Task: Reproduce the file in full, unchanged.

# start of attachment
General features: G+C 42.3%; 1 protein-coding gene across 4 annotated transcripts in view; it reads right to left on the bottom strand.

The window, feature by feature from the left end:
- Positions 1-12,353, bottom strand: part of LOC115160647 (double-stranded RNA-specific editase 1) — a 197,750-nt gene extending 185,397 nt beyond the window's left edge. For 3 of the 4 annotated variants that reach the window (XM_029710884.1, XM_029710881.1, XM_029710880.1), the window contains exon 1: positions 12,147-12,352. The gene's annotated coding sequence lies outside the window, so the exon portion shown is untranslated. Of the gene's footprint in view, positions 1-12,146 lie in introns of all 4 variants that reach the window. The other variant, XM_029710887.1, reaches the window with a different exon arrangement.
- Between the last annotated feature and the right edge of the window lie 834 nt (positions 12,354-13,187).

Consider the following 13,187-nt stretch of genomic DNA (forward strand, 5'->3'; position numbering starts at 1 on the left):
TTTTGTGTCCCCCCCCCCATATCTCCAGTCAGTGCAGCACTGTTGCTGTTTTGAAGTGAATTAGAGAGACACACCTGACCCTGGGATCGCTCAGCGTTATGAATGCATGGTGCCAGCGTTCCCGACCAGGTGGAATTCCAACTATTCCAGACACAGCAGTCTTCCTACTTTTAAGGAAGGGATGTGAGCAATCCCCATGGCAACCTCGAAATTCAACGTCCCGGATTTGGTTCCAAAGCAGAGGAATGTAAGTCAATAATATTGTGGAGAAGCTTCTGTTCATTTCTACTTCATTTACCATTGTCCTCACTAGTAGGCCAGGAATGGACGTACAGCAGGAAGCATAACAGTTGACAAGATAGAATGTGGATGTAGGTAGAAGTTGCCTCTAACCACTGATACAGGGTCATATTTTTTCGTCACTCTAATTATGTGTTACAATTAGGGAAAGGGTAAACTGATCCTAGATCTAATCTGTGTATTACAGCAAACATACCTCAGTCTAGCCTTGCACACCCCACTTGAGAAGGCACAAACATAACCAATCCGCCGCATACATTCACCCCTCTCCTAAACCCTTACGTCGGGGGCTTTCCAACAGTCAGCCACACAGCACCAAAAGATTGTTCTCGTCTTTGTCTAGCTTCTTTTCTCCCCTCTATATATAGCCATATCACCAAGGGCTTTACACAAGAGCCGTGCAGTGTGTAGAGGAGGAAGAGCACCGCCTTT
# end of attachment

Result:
General features: G+C 42.3%; 1 protein-coding gene across 4 annotated transcripts in view; it reads right to left on the bottom strand.

The window, feature by feature from the left end:
- Positions 1-12,353, bottom strand: part of LOC115160647 (double-stranded RNA-specific editase 1) — a 197,750-nt gene extending 185,397 nt beyond the window's left edge. For 3 of the 4 annotated variants that reach the window (XM_029710884.1, XM_029710881.1, XM_029710880.1), the window contains exon 1: positions 12,147-12,352. The gene's annotated coding sequence lies outside the window, so the exon portion shown is untranslated. Of the gene's footprint in view, positions 1-12,146 lie in introns of all 4 variants that reach the window. The other variant, XM_029710887.1, reaches the window with a different exon arrangement.
- Between the last annotated feature and the right edge of the window lie 834 nt (positions 12,354-13,187).

Consider the following 13,187-nt stretch of genomic DNA (forward strand, 5'->3'; position numbering starts at 1 on the left):
TTTTGTGTCCCCCCCCCCATATCTCCAGTCAGTGCAGCACTGTTGCTGTTTTGAAGTGAATTAGAGAGACACACCTGACCCTGGGATCGCTCAGCGTTATGAATGCATGGTGCCAGCGTTCCCGACCAGGTGGAATTCCAACTATTCCAGACACAGCAGTCTTCCTACTTTTAAGGAAGGGATGTGAGCAATCCCCATGGCAACCTCGAAATTCAACGTCCCGGATTTGGTTCCAAAGCAGAGGAATGTAAGTCAATAATATTGTGGAGAAGCTTCTGTTCATTTCTACTTCATTTACCATTGTCCTCACTAGTAGGCCAGGAATGGACGTACAGCAGGAAGCATAACAGTTGACAAGATAGAATGTGGATGTAGGTAGAAGTTGCCTCTAACCACTGATACAGGGTCATATTTTTTCGTCACTCTAATTATGTGTTACAATTAGGGAAAGGGTAAACTGATCCTAGATCTAATCTGTGTATTACAGCAAACATACCTCAGTCTAGCCTTGCACACCCCACTTGAGAAGGCACAAACATAACCAATCCGCCGCATACATTCACCCCTCTCCTAAACCCTTACGTCGGGGGCTTTCCAACAGTCAGCCACACAGCACCAAAAGATTGTTCTCGTCTTTGTCTAGCTTCTTTTCTCCCCTCTATATATAGCCATATCACCAAGGGCTTTACACAAGAGCCGTGCAGTGTGTAGAGGAGGAAGAGCACCGCCTTT